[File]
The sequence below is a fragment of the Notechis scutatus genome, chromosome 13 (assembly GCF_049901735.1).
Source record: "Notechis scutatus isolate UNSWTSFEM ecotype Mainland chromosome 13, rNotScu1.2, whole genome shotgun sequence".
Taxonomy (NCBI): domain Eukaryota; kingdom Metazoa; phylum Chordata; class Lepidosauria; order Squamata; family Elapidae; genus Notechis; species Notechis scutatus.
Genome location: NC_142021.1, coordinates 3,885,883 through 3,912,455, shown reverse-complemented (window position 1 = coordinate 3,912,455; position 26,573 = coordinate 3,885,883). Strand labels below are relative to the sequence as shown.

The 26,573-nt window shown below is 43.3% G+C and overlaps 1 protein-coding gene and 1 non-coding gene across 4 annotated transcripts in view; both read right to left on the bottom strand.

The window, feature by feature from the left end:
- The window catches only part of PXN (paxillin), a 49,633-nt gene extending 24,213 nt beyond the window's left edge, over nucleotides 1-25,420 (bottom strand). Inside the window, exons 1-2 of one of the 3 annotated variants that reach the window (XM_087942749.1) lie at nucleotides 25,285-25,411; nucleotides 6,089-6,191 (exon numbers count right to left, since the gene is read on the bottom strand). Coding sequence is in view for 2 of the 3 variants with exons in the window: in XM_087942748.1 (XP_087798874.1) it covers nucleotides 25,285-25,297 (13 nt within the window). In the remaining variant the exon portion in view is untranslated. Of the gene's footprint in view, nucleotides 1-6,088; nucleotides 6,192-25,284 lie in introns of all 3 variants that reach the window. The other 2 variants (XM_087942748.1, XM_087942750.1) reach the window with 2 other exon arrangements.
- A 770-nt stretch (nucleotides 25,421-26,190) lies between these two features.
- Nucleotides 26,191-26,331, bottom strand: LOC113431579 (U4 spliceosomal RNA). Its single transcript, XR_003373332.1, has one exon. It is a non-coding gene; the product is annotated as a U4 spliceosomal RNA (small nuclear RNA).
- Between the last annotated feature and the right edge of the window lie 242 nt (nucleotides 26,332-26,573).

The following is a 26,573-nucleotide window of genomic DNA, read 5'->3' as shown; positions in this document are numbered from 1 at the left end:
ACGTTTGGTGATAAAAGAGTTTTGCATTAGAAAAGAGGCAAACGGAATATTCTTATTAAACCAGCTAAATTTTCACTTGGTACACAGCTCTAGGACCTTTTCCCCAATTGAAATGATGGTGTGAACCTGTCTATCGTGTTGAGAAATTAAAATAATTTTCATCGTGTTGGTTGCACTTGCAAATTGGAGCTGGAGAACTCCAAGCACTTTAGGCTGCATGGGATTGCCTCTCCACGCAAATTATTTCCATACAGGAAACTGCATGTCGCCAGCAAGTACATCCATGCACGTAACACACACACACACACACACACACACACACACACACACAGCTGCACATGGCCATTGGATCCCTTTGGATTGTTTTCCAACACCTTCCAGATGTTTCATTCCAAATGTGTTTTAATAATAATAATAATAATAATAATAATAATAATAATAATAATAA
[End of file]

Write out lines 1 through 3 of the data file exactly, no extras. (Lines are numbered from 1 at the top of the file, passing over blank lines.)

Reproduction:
The sequence below is a fragment of the Notechis scutatus genome, chromosome 13 (assembly GCF_049901735.1).
Source record: "Notechis scutatus isolate UNSWTSFEM ecotype Mainland chromosome 13, rNotScu1.2, whole genome shotgun sequence".
Taxonomy (NCBI): domain Eukaryota; kingdom Metazoa; phylum Chordata; class Lepidosauria; order Squamata; family Elapidae; genus Notechis; species Notechis scutatus.